Skip to main content
Open this photo in gallery:

A haze of wildfire smoke from B.C. hangs over the downtown as a pedestrian walks past in Calgary on July 15, 2021.Jeff McIntosh/The Canadian Press

In many ways, Calgary is a tale of two cities. There’s the dense and eclectic downtown neighbourhoods, and also the sprawling suburbia that starts just as suddenly as the downtown core ends.

There are stark differences between the two sides of Calgary, but residents in both parts share some common loves for the city. There’s the extensive trail and park network that runs through its neighbourhoods. The access to more raw nature in nearby Banff and Canmore is seen as a huge plus. And then there’s the fact that you can live a less hectic pace of life with a cheaper cost of living than in bigger cities like Toronto, but still have city amenities with easy reach.

They’re among the reasons why Calgary ranked as the most livable city in Alberta in a comprehensive data study by The Globe and Mail, in partnership with Environics Analytics Group Ltd. Calgary also ranked as the 8th most livable city nationally.

Some factors that led to its high ranking were solid scores in the amenities subcategory, which factored in the city’s access to services like child care and its proximity to many parks. Even in some of the furthest reaches of Calgary suburbia, it’s possible to bike into downtown on the many multi-use paths that are completely separated from roadways.

And while Calgary is known for cold winters, the city scored high in the weather subcategory because of the lack of humidity during its mild summer months and the small amount of rain it gets. Residents say reliable sunshine in the winter also makes the frigid temperatures bearable.

Richard Campbell grew up in Calgary before living around the world in cities such as London, Buenos Aires and Boston as he looked for an interesting place to settle down. When it came down to choosing a city to raise his family, he couldn’t figure out a place better than Calgary.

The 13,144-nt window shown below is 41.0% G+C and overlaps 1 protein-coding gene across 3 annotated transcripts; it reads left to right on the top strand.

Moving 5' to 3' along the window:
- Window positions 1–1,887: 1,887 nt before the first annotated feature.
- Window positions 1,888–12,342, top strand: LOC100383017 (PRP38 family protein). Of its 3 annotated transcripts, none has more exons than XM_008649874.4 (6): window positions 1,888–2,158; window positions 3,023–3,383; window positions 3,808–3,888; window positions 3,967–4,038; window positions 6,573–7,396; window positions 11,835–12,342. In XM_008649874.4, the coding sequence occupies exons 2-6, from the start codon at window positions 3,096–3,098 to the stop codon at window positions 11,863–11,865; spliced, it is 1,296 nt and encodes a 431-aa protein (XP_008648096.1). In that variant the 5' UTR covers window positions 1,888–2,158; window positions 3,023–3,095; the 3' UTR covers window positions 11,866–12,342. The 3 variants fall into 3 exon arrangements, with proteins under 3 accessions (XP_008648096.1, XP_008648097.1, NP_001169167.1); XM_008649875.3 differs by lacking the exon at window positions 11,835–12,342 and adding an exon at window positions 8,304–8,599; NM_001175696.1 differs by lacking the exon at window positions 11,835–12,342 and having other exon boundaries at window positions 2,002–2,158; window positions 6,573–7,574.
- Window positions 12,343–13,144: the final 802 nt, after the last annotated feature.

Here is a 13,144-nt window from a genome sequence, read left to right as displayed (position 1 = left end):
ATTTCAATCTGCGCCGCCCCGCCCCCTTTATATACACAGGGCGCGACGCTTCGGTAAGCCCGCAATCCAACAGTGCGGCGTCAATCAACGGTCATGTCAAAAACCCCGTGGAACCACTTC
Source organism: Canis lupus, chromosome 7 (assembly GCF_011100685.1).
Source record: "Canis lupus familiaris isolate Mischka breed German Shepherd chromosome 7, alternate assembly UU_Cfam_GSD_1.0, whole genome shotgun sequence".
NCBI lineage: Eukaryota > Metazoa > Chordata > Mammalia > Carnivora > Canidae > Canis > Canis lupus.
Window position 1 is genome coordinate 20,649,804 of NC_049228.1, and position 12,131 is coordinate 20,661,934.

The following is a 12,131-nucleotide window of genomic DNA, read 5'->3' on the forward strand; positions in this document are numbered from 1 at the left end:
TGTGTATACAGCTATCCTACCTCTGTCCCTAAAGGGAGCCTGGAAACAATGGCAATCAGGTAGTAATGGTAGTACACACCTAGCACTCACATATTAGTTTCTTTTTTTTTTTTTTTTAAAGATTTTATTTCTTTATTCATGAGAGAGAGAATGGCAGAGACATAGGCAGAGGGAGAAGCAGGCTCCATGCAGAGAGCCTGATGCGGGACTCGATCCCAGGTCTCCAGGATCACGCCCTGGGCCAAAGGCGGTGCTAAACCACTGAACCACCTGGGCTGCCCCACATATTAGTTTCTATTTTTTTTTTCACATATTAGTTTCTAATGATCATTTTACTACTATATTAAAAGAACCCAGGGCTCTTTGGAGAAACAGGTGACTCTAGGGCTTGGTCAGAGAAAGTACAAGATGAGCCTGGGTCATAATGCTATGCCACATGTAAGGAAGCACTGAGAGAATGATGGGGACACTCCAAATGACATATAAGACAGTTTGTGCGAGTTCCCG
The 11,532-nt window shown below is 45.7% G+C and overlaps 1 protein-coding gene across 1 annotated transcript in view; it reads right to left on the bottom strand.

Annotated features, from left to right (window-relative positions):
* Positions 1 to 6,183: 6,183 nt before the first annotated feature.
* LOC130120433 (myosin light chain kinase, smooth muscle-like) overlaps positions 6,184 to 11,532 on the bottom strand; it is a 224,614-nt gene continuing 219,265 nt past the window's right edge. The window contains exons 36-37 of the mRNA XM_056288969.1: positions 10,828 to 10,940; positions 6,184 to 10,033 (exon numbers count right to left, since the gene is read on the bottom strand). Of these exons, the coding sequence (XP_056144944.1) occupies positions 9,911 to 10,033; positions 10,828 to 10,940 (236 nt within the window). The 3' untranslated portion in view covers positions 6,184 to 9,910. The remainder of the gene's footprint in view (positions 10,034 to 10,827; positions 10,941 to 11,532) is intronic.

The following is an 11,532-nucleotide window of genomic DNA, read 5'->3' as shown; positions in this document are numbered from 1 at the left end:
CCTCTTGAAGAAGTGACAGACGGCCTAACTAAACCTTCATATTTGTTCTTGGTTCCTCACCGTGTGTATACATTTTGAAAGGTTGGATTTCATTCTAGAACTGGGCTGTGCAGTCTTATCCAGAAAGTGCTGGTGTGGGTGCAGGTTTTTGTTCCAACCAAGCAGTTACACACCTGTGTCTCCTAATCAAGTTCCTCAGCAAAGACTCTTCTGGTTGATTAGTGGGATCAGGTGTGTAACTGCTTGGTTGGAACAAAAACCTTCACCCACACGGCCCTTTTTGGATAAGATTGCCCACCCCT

“With kids there’s so many distractions we face, and we can just get out to the park and put the phones away and we can actually spend time as a family,” Mr. Campbell said.

“For me and my wife, just having access to nature allows us to have that time with our kids.”

Mr. Campbell lives in the suburbs in a neighbourhood called Lake Bonavista, which he describes as especially walkable for a suburb in the city. There are large parks nearby and amenities like libraries, supermarkets and cafes that he can walk to with his family.

Mr. Campbell admits that not every Calgary suburb is as well laid out, but that even when you’re in the suburbs, downtown is not far off. He said it’s not like Vancouver, where he might have to move out of the actual city to comfortably raise his kids.

Meanwhile in downtown Calgary, 26-year-old Christopher Chiasson said the city has a strong urban culture that’s been fostered by years of boom-and-bust cycles in energy that have forced the city to be innovative.

Mr. Chiasson, who works remotely from home and also runs a not-for-profit organization that promotes walkability in Calgary, said an example of that innovation is the city’s drive to convert empty office spaces into residential apartment buildings. Calgary’s programs to financially incentivize these conversions could serve to revitalize the downtown core and add housing stock.

Mr. Chiasson moved to Calgary from the Toronto area in 2021, and he said it feels like it’s easier to get involved in the community. He said that applies to both his not-for-profit work and just everyday activities in his neighbourhood. It feels like the city is moving in the right direction when it comes to walkability and urban revitalization, Mr. Chiasson said.

He described downtown Calgary as a much more progressive space compared with the suburbs and the rest of the province, which generally leans more conservative politically.

“The exciting thing is that because the inner city feels perhaps a little outnumbered, it encourages a sense of engagement that I didn’t find in Toronto,” said Mr. Chiasson said.

Canada’s most livable cities in Alberta

1. Calgary

2. Canmore

3. Edmonton

4. St. Albert

5. Lethbridge

6. Strathcona County

7. Wood Buffalo

8. Olds

9. Okotoks

10. Lacombe

Are you a young Canadian with money on your mind? To set yourself up for success and steer clear of costly mistakes, listen to our award-winning Stress Test podcast.

Follow related authors and topics

Authors and topics you follow will be added to your personal news feed in Following.

Interact with The Globe